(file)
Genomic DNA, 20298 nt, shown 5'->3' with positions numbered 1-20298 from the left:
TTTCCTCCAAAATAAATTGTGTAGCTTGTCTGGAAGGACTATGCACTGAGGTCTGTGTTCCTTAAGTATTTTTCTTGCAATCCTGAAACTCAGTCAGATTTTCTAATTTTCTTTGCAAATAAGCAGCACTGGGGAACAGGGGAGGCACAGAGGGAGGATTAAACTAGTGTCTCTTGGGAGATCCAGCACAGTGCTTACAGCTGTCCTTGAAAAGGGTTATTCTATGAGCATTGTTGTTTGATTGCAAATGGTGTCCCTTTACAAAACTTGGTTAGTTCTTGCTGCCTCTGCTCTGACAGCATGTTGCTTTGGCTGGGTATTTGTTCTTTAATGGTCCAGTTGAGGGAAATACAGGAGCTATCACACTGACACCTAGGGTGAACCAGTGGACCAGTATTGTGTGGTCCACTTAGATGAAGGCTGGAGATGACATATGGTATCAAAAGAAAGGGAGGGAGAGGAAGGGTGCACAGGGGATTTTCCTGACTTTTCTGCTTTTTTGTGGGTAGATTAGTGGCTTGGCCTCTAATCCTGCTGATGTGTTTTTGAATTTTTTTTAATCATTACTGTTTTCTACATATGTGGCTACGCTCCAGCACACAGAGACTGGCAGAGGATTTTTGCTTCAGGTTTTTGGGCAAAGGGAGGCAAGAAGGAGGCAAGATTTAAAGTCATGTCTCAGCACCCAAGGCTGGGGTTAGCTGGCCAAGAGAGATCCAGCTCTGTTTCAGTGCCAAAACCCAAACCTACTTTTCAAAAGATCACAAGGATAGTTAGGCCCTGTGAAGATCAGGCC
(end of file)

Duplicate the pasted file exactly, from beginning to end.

Genomic DNA, 20298 nt, shown 5'->3' with positions numbered 1-20298 from the left:
TTTCCTCCAAAATAAATTGTGTAGCTTGTCTGGAAGGACTATGCACTGAGGTCTGTGTTCCTTAAGTATTTTTCTTGCAATCCTGAAACTCAGTCAGATTTTCTAATTTTCTTTGCAAATAAGCAGCACTGGGGAACAGGGGAGGCACAGAGGGAGGATTAAACTAGTGTCTCTTGGGAGATCCAGCACAGTGCTTACAGCTGTCCTTGAAAAGGGTTATTCTATGAGCATTGTTGTTTGATTGCAAATGGTGTCCCTTTACAAAACTTGGTTAGTTCTTGCTGCCTCTGCTCTGACAGCATGTTGCTTTGGCTGGGTATTTGTTCTTTAATGGTCCAGTTGAGGGAAATACAGGAGCTATCACACTGACACCTAGGGTGAACCAGTGGACCAGTATTGTGTGGTCCACTTAGATGAAGGCTGGAGATGACATATGGTATCAAAAGAAAGGGAGGGAGAGGAAGGGTGCACAGGGGATTTTCCTGACTTTTCTGCTTTTTTGTGGGTAGATTAGTGGCTTGGCCTCTAATCCTGCTGATGTGTTTTTGAATTTTTTTTAATCATTACTGTTTTCTACATATGTGGCTACGCTCCAGCACACAGAGACTGGCAGAGGATTTTTGCTTCAGGTTTTTGGGCAAAGGGAGGCAAGAAGGAGGCAAGATTTAAAGTCATGTCTCAGCACCCAAGGCTGGGGTTAGCTGGCCAAGAGAGATCCAGCTCTGTTTCAGTGCCAAAACCCAAACCTACTTTTCAAAAGATCACAAGGATAGTTAGGCCCTGTGAAGATCAGGCC